LAS VEGAS—At both ends of the innovatED forum space are hydraulic-powered ambulance cots, both seamlessly able to electronically berth in vehicles so gleaming and high-tech, they could double as life-size Transformers toys.
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In the middle stood a captivated Swetang Desai, MD, an emergency physician at Spaulding Regional Medical Center in Griffin in Georgia.
“It’s interesting how you see how competition between different companies that do the same thing is what raises the level of innovation, the technology and how that is used to better take care of our patients,” he said. “The simple fact is that this stuff wasn’t here five years ago. We’re raising the benchmark for what we do for our patients.”
If ACEP16 was a tourism ad, it could be “Come for the sessions, stay for the perks.” And so, thousands of attendees took turns wending through innovatED, two packed Exhibit Halls, the Wellness Center, Studio ACEP, and College-sponsored gatherings across Mandalay Bay.
And while the deluge of products, pitches, and people may seem to be so wide-ranging that they’re not all relevant, Dr. Desai notes that it’s all part of the care process. While modernization of ambulance cots may not seem important to an emergency physician, it should be.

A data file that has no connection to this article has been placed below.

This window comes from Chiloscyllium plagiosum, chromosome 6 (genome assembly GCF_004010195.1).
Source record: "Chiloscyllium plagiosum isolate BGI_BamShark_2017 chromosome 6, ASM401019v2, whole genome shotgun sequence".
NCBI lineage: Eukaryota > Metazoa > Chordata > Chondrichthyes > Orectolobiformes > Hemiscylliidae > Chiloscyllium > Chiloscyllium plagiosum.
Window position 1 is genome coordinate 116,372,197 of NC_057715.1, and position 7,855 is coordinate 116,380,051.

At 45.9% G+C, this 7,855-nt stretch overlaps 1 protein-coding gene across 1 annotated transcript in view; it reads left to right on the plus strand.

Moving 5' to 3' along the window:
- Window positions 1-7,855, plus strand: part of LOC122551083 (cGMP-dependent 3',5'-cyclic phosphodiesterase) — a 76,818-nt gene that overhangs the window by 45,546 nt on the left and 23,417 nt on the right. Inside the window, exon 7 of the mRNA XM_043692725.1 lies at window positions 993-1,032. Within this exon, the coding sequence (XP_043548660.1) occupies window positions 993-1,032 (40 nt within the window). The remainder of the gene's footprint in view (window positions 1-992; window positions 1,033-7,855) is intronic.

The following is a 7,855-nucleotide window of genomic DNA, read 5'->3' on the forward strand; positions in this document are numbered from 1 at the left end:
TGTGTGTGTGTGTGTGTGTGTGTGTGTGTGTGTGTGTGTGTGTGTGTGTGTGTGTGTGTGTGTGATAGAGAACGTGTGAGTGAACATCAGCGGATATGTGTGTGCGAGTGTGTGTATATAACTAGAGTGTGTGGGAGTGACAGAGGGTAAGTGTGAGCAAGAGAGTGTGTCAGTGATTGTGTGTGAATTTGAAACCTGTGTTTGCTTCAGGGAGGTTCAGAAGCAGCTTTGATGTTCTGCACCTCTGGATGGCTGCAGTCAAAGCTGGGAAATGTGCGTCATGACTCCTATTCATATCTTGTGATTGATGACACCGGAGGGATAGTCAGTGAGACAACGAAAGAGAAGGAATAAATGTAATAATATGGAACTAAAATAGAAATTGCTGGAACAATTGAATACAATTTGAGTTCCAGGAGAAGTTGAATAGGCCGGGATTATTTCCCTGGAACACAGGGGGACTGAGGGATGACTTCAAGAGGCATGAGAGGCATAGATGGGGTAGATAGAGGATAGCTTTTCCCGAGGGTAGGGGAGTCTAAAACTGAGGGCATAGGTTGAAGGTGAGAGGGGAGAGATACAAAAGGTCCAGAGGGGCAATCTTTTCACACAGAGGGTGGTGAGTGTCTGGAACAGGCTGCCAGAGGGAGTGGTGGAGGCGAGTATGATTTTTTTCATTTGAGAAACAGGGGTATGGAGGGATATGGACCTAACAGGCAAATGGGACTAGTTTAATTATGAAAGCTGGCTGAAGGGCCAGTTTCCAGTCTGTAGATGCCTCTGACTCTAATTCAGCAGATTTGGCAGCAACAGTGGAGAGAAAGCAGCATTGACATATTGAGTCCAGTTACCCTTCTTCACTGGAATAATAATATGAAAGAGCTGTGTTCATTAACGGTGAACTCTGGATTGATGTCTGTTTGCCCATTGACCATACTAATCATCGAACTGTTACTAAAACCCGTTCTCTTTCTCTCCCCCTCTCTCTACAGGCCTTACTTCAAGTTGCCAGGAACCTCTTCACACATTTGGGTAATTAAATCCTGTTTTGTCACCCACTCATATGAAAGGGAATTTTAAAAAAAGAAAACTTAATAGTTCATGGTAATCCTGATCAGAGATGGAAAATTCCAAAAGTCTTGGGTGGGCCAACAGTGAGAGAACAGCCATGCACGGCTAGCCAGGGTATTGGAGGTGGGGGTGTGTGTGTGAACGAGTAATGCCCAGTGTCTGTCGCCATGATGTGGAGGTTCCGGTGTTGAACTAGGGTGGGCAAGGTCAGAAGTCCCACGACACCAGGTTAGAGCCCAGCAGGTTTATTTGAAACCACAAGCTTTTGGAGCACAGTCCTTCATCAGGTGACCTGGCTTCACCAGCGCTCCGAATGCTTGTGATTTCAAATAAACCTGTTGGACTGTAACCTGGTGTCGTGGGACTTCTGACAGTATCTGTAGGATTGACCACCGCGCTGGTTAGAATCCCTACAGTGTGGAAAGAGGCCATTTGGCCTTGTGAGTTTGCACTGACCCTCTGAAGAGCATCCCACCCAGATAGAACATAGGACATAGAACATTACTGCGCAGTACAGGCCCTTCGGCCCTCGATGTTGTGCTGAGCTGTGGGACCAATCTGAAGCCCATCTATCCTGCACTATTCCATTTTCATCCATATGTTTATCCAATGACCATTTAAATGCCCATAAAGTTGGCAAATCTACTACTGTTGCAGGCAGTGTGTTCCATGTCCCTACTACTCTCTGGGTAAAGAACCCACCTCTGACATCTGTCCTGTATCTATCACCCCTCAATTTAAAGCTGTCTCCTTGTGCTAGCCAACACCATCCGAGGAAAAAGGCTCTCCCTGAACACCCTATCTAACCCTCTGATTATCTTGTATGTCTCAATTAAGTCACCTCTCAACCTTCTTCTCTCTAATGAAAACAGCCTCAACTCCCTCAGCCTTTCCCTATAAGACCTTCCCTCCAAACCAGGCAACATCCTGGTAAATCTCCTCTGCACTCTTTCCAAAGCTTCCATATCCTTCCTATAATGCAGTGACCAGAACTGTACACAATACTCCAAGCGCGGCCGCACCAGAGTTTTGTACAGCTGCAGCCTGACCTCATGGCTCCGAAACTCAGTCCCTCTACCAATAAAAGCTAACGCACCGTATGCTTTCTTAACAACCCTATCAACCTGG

“Pre-hospital care makes a big difference,” he said. “If [emergency-services personnel] have better equipment, better technology to help take care of patients before they get to the ER, that’s one step closer to me and the end result—taking better care of the patients.”
It’s not just the technologies, though. For Alex Robles, a paramedic for American Medial Response of Atlanta, seeing live simulations of disaster response to a mass-casualty event was eye opening.
“Just seeing how they operate, how different people manage those situations” is helpful, Mr. Robles said. “You don’t get that a lot. And seeing the debriefing and some of the pointers they’re giving. [It helps me] to better perform in this situation.”
Performing better every day is pretty much the Wellness Center’s main goal. The scaled-down doctor’s office is an annual rite of ACEP assemblies, drawing scores of physicians who get a good annual check-up but don’t lose free time back home to do so.
Rob Poirier, MD, MBA, FACEP, an emergency physician at BarnesJewish Hospital in St. Louis, said he’s been at every Wellness Center for 10 years, so he can track useful trends because the program encompasses everything from burnout surveys to blood work to blood pressure.